News

Do the financials behind buying an electric vehicle really stack up?

- May 17, 2024 2 MIN READ
EV financials - do they stack up

Australian motorists could save thousands of dollars on running costs and loan repayments by making their next car purchase electric.

According to new research from Compare the Market (where I am Economic Director), EV owners in Sydney and Brisbane spent between $897 – $1,536 less a year on car running costs compared to petrol car owners. 

The research compared the popular electric BYD Atto 3 with the petrol Toyota Corolla Cross small SUV across a range of regular expenses, including fuel and charging costs, registration, servicing, insurance and loan repayments.

As a percentage, estimated running costs for the EV were between 5.4 – 9.3 per cent lower than estimates for the petrol car included in this study.

Source: Compare the Market

Source: Compare the Market

Cheaper models mean EVs are more cost-effective

The arrival of cheaper models has meant owning an EV is now a more cost-effective choice.

If you’re tossing up between a petrol, hybrid, or EV for the next family car, the research shows that EVs are not only the greener choice, but the more economical option too.

There seems to be a misconception that EVs are more expensive to run. While this may be true in some respects (such as comprehensive car insurance costs), significant savings in fuel and loan repayments do more than offset these expenses.

Regular drivers could save over $1,000 just on fuel annually when they charge their EVs at home overnight.

The next big area for saving was on car loans. Even with a slightly higher drive-away purchase price for the electric BYD – just under $2,000 more than the petrol-powered Toyota – loan repayments on the Atto 3 turned out to be cheaper due to the discounted rates available for green loans.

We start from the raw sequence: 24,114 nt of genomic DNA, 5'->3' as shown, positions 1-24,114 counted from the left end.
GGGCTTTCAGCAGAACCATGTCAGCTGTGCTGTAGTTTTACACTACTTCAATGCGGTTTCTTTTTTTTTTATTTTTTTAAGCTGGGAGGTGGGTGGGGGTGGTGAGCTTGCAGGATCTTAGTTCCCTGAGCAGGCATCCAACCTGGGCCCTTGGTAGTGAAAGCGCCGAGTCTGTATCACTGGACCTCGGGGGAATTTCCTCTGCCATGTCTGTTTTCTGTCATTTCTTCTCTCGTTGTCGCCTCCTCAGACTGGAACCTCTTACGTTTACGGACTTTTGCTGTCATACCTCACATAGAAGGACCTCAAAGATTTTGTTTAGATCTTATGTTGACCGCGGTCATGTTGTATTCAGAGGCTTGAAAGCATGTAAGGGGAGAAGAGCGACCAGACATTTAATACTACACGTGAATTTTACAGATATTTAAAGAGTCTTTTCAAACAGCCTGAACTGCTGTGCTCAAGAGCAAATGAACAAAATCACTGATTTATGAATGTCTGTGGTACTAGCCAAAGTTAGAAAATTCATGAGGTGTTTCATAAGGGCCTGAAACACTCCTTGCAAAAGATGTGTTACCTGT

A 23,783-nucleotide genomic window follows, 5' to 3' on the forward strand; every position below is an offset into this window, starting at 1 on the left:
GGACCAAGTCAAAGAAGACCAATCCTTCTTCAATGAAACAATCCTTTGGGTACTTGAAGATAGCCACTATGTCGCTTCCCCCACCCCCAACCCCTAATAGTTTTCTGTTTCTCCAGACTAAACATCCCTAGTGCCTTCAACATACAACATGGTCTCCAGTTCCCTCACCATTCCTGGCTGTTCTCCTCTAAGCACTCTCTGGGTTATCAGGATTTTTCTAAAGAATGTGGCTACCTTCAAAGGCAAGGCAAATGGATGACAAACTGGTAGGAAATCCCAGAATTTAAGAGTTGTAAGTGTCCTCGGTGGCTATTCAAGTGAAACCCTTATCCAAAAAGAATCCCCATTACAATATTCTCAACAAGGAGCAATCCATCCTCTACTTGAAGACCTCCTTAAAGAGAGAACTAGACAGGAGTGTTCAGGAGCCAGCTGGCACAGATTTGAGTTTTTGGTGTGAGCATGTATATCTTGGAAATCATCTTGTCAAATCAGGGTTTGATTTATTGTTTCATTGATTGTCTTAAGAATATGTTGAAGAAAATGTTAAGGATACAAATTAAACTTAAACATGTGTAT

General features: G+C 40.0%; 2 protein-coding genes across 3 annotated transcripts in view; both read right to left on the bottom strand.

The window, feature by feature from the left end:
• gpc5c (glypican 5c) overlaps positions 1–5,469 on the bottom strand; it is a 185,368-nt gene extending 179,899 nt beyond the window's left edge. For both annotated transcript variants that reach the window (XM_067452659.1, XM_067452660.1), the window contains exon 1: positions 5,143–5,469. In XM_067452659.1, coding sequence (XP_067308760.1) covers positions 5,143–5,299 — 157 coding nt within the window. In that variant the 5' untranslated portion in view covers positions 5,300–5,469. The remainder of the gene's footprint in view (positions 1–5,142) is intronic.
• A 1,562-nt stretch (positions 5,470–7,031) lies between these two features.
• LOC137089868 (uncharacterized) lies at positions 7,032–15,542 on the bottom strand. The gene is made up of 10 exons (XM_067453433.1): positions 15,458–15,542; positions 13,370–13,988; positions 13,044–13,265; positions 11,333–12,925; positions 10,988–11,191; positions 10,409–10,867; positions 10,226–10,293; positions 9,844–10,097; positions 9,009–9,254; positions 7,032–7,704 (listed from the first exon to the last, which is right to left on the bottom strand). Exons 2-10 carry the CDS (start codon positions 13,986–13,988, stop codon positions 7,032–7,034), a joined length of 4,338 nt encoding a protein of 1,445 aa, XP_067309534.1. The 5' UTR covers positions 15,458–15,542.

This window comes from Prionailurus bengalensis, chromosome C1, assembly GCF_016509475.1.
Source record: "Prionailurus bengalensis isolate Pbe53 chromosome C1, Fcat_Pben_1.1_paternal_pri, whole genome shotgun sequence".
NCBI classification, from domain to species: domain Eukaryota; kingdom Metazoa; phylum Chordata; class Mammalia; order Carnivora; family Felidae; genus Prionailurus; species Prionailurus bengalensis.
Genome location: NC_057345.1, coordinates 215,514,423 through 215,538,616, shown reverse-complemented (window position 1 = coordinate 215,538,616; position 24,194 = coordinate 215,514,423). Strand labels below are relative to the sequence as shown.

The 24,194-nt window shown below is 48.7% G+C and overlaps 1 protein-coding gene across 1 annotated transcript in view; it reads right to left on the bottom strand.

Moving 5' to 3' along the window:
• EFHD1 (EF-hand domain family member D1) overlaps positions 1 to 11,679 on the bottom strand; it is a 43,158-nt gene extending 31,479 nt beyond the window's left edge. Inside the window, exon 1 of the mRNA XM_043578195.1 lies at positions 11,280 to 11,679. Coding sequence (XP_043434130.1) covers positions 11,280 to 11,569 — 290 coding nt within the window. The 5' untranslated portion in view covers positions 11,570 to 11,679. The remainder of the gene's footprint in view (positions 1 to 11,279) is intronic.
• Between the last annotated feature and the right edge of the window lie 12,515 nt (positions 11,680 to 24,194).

Lenders are rewarding customers who make greener choices. The difference between regular rates and ‘green rates’ could be up to 2.47 per cent, so depending on the cost of your car that could mean hundreds of dollars a year.

Still more expensive to insure

Despite savings across most regular expenses, EVs do remain more expensive to insure because they use different technology and usually require specialist expertise for repairs.

The Compare the Market experts found a $563 difference between average comprehensive cover costs in Brisbane and a $591 gap between average costs in Sydney.

The best way to ensure you’re getting a good deal is to compare. No matter if it’s the fuel that you put in your car or the electricity plan you’re on to charge your EV, there are options out there.


Get Kochie’s weekly newsletter delivered straight to your inbox! Follow Your Money & Your Life on FacebookTwitter and Instagram.

Read this next:

4 small lifestyle changes that will save you big money